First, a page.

Play. Inspire. Unite.
In such a fast paced game, quick decisions are imperative. Regardless of the scale of the match, decisions will be made, and mistakes will happen. It is estimated that Match Officials at the higher level make over 245 decisions per game.
These decisions are equally as important as any decisions the coaches, players and Goalkeepers make. The imperative difference between the two, is that players are quickly forgiven when it comes to making mistakes once they’ve made a good play. Match Officials unfortunately aren’t as lucky in this regard, as they also must overcome an entirely divided group of players, coaches and spectators – each with their own opinion on the Match Officials decisions.
There’s an odd belief in parenting and coaching circles today that by somehow raising their voice more, the message that they are trying to deliver will be better received. Unfortunately, the opposite is more frequently true. Yelling at youth referees usually distracts them from the game, and shuts them down, performance-wise. Contrary to what have may be seen on TV, yelling is not the best way to motivate a referee to scale new performance heights.
This double-standard has led to many Match Officials being mistreated and abused both during and after a match. Based on surveys conducted by Ontario Soccer from 2012 to 2019, Abuse and Dissent consistently ranks in the top 2 reasons why Match Officials would choose not to, or do not, return to the game.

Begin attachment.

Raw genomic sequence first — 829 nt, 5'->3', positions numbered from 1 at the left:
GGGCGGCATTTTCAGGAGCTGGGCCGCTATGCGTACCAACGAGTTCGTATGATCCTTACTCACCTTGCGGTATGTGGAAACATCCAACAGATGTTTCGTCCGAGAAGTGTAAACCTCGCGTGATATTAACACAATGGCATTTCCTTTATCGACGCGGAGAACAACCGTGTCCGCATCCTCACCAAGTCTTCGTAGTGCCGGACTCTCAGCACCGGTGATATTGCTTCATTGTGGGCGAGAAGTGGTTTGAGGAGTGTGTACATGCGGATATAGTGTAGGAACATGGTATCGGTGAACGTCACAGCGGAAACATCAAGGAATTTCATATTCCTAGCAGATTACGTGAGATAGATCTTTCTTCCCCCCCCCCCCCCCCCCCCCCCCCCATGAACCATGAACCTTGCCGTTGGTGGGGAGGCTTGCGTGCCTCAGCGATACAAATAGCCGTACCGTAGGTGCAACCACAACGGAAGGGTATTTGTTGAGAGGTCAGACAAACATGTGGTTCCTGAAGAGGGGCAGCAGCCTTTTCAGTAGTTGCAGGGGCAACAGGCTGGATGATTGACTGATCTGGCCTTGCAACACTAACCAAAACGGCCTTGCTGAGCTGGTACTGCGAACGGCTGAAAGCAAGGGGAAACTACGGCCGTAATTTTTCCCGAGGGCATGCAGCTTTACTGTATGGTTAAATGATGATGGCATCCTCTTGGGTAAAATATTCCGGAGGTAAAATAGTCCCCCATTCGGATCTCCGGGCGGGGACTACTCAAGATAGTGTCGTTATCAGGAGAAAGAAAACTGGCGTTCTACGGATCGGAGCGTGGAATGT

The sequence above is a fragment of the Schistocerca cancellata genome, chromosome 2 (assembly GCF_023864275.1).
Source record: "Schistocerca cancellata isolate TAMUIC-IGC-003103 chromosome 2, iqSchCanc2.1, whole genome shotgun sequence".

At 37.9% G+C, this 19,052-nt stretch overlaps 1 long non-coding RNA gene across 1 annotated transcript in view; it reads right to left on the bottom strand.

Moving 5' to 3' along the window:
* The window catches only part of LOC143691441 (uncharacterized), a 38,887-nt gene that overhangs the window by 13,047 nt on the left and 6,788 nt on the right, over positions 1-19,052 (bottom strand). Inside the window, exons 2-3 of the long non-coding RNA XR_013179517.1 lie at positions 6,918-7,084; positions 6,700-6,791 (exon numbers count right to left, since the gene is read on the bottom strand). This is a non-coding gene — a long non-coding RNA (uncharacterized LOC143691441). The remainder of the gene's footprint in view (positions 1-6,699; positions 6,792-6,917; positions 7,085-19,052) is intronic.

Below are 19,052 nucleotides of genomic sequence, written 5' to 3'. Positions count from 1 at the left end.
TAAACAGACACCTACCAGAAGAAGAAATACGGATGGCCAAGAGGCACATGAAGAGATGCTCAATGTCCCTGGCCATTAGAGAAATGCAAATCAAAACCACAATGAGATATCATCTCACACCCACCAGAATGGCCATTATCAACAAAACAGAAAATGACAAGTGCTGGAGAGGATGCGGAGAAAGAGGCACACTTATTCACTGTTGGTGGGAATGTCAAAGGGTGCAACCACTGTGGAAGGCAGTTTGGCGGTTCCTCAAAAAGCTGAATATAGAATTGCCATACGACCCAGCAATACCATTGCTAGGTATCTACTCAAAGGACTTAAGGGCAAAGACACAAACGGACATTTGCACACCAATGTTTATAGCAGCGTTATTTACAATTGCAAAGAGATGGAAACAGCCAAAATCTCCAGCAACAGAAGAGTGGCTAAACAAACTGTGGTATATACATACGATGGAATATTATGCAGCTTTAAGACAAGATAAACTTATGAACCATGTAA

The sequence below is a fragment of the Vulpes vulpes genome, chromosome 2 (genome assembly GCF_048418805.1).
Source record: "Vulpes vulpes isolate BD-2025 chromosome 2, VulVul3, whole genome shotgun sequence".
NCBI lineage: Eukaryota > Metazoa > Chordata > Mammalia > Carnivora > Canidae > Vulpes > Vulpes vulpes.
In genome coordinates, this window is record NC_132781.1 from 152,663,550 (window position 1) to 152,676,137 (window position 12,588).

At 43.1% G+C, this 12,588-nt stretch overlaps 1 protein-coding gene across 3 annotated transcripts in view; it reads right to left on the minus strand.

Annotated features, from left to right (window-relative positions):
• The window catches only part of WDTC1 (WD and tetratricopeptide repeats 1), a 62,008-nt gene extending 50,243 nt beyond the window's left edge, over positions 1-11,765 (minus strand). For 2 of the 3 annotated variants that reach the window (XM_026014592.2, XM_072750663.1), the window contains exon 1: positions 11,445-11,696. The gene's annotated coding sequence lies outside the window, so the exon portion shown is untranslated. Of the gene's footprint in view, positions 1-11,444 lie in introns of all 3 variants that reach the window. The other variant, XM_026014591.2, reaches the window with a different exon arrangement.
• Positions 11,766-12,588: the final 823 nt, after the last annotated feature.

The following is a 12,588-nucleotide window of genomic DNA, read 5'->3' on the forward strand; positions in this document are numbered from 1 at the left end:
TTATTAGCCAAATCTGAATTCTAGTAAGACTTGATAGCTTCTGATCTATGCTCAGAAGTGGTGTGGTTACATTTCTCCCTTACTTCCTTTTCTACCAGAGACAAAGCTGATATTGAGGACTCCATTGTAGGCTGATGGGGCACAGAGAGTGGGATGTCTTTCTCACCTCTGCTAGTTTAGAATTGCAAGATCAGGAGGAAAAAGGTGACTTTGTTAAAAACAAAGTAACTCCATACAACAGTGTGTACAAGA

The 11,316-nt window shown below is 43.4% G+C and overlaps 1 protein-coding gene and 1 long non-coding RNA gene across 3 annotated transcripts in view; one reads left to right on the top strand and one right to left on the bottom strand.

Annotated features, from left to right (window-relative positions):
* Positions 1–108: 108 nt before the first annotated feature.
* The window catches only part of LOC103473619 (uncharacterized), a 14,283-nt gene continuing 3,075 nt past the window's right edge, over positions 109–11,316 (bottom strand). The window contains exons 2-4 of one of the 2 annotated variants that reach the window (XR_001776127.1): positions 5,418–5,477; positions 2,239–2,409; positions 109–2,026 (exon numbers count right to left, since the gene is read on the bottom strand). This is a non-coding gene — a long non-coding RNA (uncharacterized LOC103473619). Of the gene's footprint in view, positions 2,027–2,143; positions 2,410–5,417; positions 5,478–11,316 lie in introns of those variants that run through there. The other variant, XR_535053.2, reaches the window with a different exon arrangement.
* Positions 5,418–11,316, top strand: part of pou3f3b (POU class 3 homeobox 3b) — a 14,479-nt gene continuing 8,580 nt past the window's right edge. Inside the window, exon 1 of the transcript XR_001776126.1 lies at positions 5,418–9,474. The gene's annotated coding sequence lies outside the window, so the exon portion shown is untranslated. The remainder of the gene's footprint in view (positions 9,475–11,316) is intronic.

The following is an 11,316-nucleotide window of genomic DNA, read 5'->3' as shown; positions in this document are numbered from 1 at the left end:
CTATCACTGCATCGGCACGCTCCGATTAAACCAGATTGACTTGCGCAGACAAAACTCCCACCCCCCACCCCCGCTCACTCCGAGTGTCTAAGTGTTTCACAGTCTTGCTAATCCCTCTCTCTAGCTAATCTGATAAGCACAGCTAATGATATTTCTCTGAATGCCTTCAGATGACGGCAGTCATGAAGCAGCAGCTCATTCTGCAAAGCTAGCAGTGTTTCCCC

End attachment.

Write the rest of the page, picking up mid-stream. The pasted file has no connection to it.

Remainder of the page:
This point is increasingly emphasized when returning Match Officials ranked “How to deal with Abuse and Dissent” as the most important education topic needed for their continued success.
Survey responses from Match Officials across the province in 2018 indicated that Ontario Soccer needed to implement more strategies towards Abuse and Dissent, to not only protect our Match Officials from this behaviour, but to give them the tools to deal with it if it does arise.
Ontario Soccer works with Respect in Sport to equip Match Officials with the tools needed to deal with harassment and abuse, while working to add more education sessions in this regard.
Ontario Soccer’s LTOD program aims to bring Match Officials into the shared spotlight of player and coach success.
If you have stories in your community about how match officials are making a difference or organizations who are investing in match official development, please contact Ontario Soccer and let us know.
Tag(s): Match Official News